A modified MLER was performed using FGF-1 treated and untreated allogenic PBMNC as the responding cell population with VEC as the stimulator as described above. The cultures were maintained at 37°C for 24 hours and the CD20+ B cells were then counted. CD20 is a marker for B cells as it is constitutively expressed on all B cells. All testing were performed in triplicate.
Control Group (n = 14): Untreated PBMNC.
Test (n = 14): Treated PBMNC incubated vol/vol with 5 μg of FGF-1 for 60 minutes at 37°C before application to the VEC.
Immunohistochemical Analysis of CD25+ B Cells
The CD20+ B cells from each of the triplicate wells of both control and test groups were evaluated for CD25 expression as a marker for B cell activation. An indirect immunofluorescence assay was performed using a murine monoclonal anti-CD25+ antibody (VMRD, CO) incubated with the CD20+ B cells for 30 minutes at 37°C. After incubation, the cells were washed twice and then incubated with a rabbit anti-mouse IgG (Sigma, MO) for an additional 30 minutes. The cells were again washed twice, in resuspended and evaluated for the number of with cells with the phenotype of CD20+, CD25+ using a Victor2 fluorescence reader (PerkinsElmer Life Sciences).
All data ares represented as the mean with accompanying SD for each experimental group. A t test analysis was used to determine statistical significance of the experimental findings.
Mixed Lymphocyte-Vascular Endothelial Cell Reaction
The traditional mixed lymphocyte culture has been long used as sensitive test for evaluating cellular compatibility within the MHC class II complex in transplantation (Table 1). The results were interpreted as “mini-graft” where a SI of <5.0 was considered negative, indicating that there was no significant proliferative response to the allogenic cells. Similarly, a SI >5.0 was considered positive where an aggressive immunogenic response could be anticipated. In this study, VEC were used as the stimulator cell in place of lymphocytes. The PBMNC proliferated when stimulated by allogenic VEC, resulting in a SI of 62.0. However, when NB-LVF4 was applied to the surface of the confluent VEC, the PBMNC proliferation was essentially eliminated with a 98.1% inhibition of the proliferative response to the VEC. Support for the nano-barrier being nonimmunogenic is the observation that PBMNC did not respond to NB-LVF4 alone. Therefore, NB-LVF4 is not immunogenic, does not elicit a proliferative response of itself, and results in an immunocloaking effect.
Primary Skin Graft Survival
Rejection occurred in the group 1 mice receiving the untreated skin allografts with a mean of 7 (±1.5) days. Rejection of the untreated skin grafts resulted in open wounds that eventually formed scabs. In contrast, pretreatment of the skin allografts with NB-LVF4 was found to substantially prolong allograft survival (p < 0.05) with rejection occurring with a mean of 27 (±3.8) days. The observed prolongation of graft survival in group 2 recipients reached statistical significance. In all cases, the treated groups demonstrated good hair regrowth, which in some cases exceeded surrounding native hair regrowth. The eventual rejection of the NB-LVF4 treated skin allografts did not result in an open wound or in the formation of a scab, but the skin graft was eventually sloughed, leaving an intact pseudodermis. Allograft survival was also prolonged in group 3 mice treated with FGF-1, with rejection occurring with a mean of 28 (±2.4) days (p < 0.05).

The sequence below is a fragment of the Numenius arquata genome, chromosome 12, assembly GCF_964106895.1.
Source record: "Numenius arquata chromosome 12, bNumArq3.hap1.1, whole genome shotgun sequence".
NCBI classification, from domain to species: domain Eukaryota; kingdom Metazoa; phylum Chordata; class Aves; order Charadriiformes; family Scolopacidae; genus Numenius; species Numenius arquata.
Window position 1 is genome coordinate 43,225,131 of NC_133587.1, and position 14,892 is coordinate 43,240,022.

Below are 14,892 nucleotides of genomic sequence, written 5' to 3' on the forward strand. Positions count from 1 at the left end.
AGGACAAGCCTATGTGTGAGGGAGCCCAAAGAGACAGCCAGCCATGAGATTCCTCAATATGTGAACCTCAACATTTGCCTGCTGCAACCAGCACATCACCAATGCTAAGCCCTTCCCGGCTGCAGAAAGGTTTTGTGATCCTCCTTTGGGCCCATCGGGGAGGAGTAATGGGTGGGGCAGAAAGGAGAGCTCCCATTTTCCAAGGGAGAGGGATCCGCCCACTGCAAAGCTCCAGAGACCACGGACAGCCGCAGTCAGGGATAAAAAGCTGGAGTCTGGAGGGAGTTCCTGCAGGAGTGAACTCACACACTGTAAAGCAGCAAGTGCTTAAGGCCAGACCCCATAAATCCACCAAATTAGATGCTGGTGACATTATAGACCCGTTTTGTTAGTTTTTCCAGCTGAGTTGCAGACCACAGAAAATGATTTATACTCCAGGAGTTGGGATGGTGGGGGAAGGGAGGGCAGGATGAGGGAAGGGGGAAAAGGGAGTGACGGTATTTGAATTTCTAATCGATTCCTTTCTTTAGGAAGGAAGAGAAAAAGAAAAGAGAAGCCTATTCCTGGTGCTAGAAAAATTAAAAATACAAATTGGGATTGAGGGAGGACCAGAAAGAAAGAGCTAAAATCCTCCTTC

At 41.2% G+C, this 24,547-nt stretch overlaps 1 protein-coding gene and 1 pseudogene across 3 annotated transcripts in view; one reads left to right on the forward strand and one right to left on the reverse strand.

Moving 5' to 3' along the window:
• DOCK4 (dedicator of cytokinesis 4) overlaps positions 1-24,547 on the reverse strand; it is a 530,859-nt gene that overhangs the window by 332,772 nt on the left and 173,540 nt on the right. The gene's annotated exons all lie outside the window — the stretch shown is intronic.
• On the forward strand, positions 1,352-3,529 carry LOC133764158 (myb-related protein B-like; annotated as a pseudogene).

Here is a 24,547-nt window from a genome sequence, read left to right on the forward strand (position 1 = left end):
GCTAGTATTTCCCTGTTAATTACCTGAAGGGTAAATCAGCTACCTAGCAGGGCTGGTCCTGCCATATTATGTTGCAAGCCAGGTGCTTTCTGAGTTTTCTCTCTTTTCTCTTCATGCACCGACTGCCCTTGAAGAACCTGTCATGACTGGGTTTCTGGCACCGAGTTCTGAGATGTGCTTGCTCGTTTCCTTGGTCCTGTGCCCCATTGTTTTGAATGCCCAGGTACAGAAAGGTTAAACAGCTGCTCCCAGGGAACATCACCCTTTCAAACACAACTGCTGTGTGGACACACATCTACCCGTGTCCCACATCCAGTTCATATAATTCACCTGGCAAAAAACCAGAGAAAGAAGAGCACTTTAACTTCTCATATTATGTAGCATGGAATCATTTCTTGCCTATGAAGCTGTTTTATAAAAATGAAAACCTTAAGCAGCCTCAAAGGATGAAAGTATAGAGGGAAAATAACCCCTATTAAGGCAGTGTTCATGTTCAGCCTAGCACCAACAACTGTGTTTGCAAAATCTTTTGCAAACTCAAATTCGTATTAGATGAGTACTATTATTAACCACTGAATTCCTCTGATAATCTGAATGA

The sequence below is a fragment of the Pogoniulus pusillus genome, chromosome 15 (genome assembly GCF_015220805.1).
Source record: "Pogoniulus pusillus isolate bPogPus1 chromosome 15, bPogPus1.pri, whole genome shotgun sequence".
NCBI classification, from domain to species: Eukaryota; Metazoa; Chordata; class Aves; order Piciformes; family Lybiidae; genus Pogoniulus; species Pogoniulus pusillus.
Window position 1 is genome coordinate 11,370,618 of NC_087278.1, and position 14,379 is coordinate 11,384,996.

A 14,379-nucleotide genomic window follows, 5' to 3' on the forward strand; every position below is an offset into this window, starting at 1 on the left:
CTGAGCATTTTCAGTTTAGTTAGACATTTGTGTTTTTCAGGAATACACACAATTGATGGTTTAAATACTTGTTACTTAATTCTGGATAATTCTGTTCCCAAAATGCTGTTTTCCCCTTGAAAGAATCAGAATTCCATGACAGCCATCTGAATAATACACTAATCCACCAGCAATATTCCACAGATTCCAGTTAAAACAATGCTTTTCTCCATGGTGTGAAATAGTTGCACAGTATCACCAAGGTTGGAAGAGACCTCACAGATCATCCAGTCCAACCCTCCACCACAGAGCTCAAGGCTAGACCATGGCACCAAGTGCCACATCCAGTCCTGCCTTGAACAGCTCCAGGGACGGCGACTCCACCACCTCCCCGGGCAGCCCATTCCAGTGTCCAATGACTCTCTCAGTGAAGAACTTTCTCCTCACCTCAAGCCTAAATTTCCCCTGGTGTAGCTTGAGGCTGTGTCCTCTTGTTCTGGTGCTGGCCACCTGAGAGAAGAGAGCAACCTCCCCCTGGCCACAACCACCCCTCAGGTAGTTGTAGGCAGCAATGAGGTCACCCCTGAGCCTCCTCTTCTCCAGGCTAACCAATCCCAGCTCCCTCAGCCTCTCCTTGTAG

The results of the flow cytometric analysis indicated that the group 1 recipients of untreated skin allografts demonstrated a 10-fold shift in the number of CD4+ cells (Table 2). In contrast, in both group 2 treated and group 3 treated with the addition of FGF-1, the shift in the number of CD4+ cells was significantly reduced with a fourfold increase.
By 14 days post-transplantation, all the control recipients in group 1 demonstrated donor-reactive antibody, indicating an immunologic basis for the skin graft loss. Donor-specific antibody was also found to have developed in the group 2 recipients of NB-LVF4 treated skin by 45 days post-transplantation. However, the recipients of treated skin containing FGF-1 did not develop donor-specific antibody.
FGF Effect on B Cell Activation
Exposing naïve B cells to FGF-1 before stimulation with allogenic VEC resulted in significant inhibition of B cell activation (Figure 2). The number of B cells staining positive for the CD25 phenotype was reduced to just 8% of the expression observed in the untreated controls.
Our approach to graft immunomodification entails coating the wound surfaces of the allograft skin with a nano-barrier membrane (NB-LVF4).2 The goal is to interrupt the normal interface by providing a physical barrier between recipient and donor tissues. The NB-LVF4 membrane is composed of laminin, vitrogen, fibronectin, and type IV collagen that provides an apical surface that remains nonthrombogenic and nonimmunogenic. The results from the MLER studies demonstrate that the NB-LVF4 membrane is nonimmunogenic and treatment of allogenic VEC with the membrane prevents the proliferative response that normally occurs in its absence.